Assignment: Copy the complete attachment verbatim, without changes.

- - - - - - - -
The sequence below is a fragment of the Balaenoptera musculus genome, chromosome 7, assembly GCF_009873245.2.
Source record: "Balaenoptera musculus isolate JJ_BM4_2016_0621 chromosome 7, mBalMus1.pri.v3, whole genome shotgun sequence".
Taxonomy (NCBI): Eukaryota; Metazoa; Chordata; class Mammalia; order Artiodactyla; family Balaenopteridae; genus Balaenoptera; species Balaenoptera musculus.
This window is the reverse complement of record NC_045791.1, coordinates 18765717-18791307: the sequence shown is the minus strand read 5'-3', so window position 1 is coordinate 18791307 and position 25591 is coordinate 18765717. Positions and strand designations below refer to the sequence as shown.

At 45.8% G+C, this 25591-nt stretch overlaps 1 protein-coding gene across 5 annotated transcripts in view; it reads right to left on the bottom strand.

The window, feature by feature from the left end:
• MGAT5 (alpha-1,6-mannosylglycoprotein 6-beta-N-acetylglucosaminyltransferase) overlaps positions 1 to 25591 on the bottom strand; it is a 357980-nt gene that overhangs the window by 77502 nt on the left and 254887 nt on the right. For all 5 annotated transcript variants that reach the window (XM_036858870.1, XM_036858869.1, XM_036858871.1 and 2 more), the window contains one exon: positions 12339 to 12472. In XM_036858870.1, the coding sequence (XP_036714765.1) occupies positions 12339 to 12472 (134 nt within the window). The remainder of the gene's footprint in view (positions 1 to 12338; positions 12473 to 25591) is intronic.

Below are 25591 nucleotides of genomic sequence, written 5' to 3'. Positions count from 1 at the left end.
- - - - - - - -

The sequence below is a fragment of the Balaenoptera musculus genome, chromosome 7, assembly GCF_009873245.2.
Source record: "Balaenoptera musculus isolate JJ_BM4_2016_0621 chromosome 7, mBalMus1.pri.v3, whole genome shotgun sequence".
Taxonomy (NCBI): Eukaryota; Metazoa; Chordata; class Mammalia; order Artiodactyla; family Balaenopteridae; genus Balaenoptera; species Balaenoptera musculus.
This window is the reverse complement of record NC_045791.1, coordinates 18765717-18791307: the sequence shown is the minus strand read 5'-3', so window position 1 is coordinate 18791307 and position 25591 is coordinate 18765717. Positions and strand designations below refer to the sequence as shown.

At 45.8% G+C, this 25591-nt stretch overlaps 1 protein-coding gene across 5 annotated transcripts in view; it reads right to left on the bottom strand.

The window, feature by feature from the left end:
• MGAT5 (alpha-1,6-mannosylglycoprotein 6-beta-N-acetylglucosaminyltransferase) overlaps positions 1 to 25591 on the bottom strand; it is a 357980-nt gene that overhangs the window by 77502 nt on the left and 254887 nt on the right. For all 5 annotated transcript variants that reach the window (XM_036858870.1, XM_036858869.1, XM_036858871.1 and 2 more), the window contains one exon: positions 12339 to 12472. In XM_036858870.1, the coding sequence (XP_036714765.1) occupies positions 12339 to 12472 (134 nt within the window). The remainder of the gene's footprint in view (positions 1 to 12338; positions 12473 to 25591) is intronic.

Below are 25591 nucleotides of genomic sequence, written 5' to 3'. Positions count from 1 at the left end.